Voltage at the resonant frequency, applied by the feed line 25, 26 across the gap 24 at the central transition, excites the line 21, 22 in a TEM mode, producing cophasal voltage maxima at its ends and maxima of the opposite phase at the two intermediate transistions between wide and narrow regions. The transverse electric field of the TEM mode is largely confined to the gap 24 between the edges of strips 21 and 22 and produces negligible direct radiation.

The wide regions of strips 21 and 22 act as radiators of a collinear array, excited by the alternately opposite voltages across the gaps between their adjacent ends. These voltagesproduce codirected cophasal currents longitudinally of the array, with resulting radiation as in the array of FIG. 1.

Referring to FIG. 3, four collinear arrays 31, 32, 33 and 34, each similar to that of FIG. 1, are placed side by side on a single dielectric substrate 35 to form a sheet array. The substrate 35 is illustrated as translucent to show parts of the conductive pattern on its lower surface, and as partially broken away to show certain details.

The lower pattern includes a wide strip 36 extending the width of the array and forming a ground plane for two narrow microstrip conductors-37 and 38 on the upper surface, which act as parallel feed lines for the entire array. An external coaxial feed line 39 is coupled in opposite phases to lines 37 and 38 by way of a balun 40, also of microstrip construction. The component collinear arrays 31-34 are connected to the feed lines 37,38 at one wavelength intervals along the feed lines to provide cophasal excitation and to maintain fixed 'relationships between the voltage amplitudes at the respective feed points.

In this example, the upper half of each collinear array is fed from line 37 through a narrow strip 41 formed in a meandering pattern to provide an electrical path of one half line wavelength in conjunction with the substantially shorter wide conductor forming the upper part of the central radiator of the collinear array. The lower halves of the collinear arrays are similarly fed from line 38. This arrangement ensures that the voltage at the gap between a central radiator and the endwise adjacent radiator will be determined only by the characteristics of this meandering line and that voltage be tween the respective feed line and its ground plane at the point of connection.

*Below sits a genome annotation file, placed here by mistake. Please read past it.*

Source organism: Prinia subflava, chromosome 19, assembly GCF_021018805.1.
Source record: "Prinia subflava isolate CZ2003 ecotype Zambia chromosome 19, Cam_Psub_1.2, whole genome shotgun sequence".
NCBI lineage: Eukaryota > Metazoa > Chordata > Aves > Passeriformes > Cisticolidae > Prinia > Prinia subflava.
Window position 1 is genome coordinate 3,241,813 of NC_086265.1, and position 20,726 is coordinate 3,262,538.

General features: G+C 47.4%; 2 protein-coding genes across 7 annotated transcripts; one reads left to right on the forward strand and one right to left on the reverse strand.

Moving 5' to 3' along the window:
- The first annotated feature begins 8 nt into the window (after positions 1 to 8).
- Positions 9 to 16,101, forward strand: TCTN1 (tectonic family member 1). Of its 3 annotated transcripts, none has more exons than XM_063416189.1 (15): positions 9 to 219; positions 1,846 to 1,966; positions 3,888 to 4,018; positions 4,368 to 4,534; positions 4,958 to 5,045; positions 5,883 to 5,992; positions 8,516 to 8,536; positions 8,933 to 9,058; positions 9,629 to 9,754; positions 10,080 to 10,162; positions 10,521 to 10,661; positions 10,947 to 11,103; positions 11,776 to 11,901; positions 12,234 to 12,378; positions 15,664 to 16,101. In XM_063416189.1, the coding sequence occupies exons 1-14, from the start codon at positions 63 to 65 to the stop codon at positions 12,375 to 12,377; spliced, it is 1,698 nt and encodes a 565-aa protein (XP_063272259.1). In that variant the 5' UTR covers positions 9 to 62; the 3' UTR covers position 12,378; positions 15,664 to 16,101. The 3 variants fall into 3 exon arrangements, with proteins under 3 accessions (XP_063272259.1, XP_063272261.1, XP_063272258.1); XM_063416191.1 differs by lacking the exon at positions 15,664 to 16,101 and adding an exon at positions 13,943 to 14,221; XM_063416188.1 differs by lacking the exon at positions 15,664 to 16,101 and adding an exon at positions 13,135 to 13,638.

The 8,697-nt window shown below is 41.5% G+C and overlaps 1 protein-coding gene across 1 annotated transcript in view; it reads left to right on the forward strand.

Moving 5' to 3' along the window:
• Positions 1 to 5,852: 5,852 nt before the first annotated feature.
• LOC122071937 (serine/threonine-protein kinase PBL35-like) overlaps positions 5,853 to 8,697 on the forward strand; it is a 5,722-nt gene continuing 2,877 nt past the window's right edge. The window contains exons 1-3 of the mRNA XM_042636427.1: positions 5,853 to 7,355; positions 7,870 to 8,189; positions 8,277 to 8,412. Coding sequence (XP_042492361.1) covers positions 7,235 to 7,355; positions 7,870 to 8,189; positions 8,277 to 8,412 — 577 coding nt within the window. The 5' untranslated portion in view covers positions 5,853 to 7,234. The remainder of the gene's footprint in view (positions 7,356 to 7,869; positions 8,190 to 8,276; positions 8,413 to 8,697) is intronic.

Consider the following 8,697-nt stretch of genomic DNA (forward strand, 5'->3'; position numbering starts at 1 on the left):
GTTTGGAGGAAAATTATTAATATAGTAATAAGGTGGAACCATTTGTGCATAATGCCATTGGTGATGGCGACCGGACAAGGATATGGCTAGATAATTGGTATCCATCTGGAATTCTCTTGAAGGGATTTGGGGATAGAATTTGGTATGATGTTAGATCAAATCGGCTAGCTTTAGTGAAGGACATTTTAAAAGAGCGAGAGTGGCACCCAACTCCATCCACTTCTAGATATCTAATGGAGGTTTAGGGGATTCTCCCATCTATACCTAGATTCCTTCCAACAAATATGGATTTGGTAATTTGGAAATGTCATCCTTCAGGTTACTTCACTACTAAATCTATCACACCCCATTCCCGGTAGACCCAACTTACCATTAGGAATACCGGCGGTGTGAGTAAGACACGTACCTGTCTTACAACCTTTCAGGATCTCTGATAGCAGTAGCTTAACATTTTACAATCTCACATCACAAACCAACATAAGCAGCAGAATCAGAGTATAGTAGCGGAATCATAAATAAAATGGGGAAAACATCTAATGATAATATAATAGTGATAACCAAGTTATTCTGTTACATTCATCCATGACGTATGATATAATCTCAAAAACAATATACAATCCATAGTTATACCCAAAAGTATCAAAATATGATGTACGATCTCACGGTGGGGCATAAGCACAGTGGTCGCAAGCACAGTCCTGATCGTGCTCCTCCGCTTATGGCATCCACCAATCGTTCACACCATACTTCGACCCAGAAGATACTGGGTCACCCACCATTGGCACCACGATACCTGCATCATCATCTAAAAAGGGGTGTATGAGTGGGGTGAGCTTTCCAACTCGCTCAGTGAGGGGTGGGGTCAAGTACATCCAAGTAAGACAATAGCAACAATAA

The widths of the feed line conductors 37 and 38 are stepped as at points 43 and 44 for impedance transformations in known manner to taper or reduce the excitation of the outer arrays 31 and 34 with respect to that of the inner arrays 32 and 33. Similarly, the excitations of the outer elements of the collinear arrays are tapered by means of steps 45 in the widths of the narrower strips. The steps at points 42 and 48 provide transformation for impedance matching the antenna structure to the characteristic impedance of the balun structure.

In the operation of the structure of FIG. 3, the collinear arrays 31-34 are cophasally excited through lines 37 and 38, and all radiators carry codirected longitudinal currents for radiation as a current sheet. An important feature of this invention is that the illustrated arrays, as well as similar but larger ones, can be excited from a single feed port without any mechanical transpositions or feed line crossovers. The term untransposed as used in the claims is intended to mean the absence of such transpositions. The term open transmission line" means a line wherein neither conductor encloses the other. Although the line conductors are illustrated as imperforate films, it is to be understood that other field defining structures such as screens, meshes or multiple parallel-connected conductors may be used instead.

We claim:

1. An array antenna comprising:

a. an untransposed open transmission line having two generally parallel elongated conductors,

b. each of said conductors having a transverse dimension that alternates between a maximum value and a minimum value over successive half wavelength intervals along the length of said line,

c. the regions of maximum transverse dimension of each of said conductors being adjacent the regions of minimum transverse dimension of the other.

2. The invention set forth in claim 1, wherein said conductors are flat strips disposed on an insulating plate, and said alternating transverse dimension is width.

3. The invention set forth in claim 2, wherein said conductors are on opposite surfaces of said plate.

, 4. The invention set forth in claim 1, further including means for reflectively terminating one end of said line.

5. The invention set forth in claim 2, further including a plurality of similar longitudinally coextensive structures disposed at laterally spaced locations on said insulating plate to provide a sheet array of respectively collinear arrays.

* n: =0: n: a:

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U.S. Classification343/738, 343/853, 333/238, 343/846
International ClassificationH01Q21/12, H01Q9/06, H01Q9/04, H01Q21/08
Cooperative ClassificationH01Q21/12, H01Q9/065
European ClassificationH01Q9/06B, H01Q21/12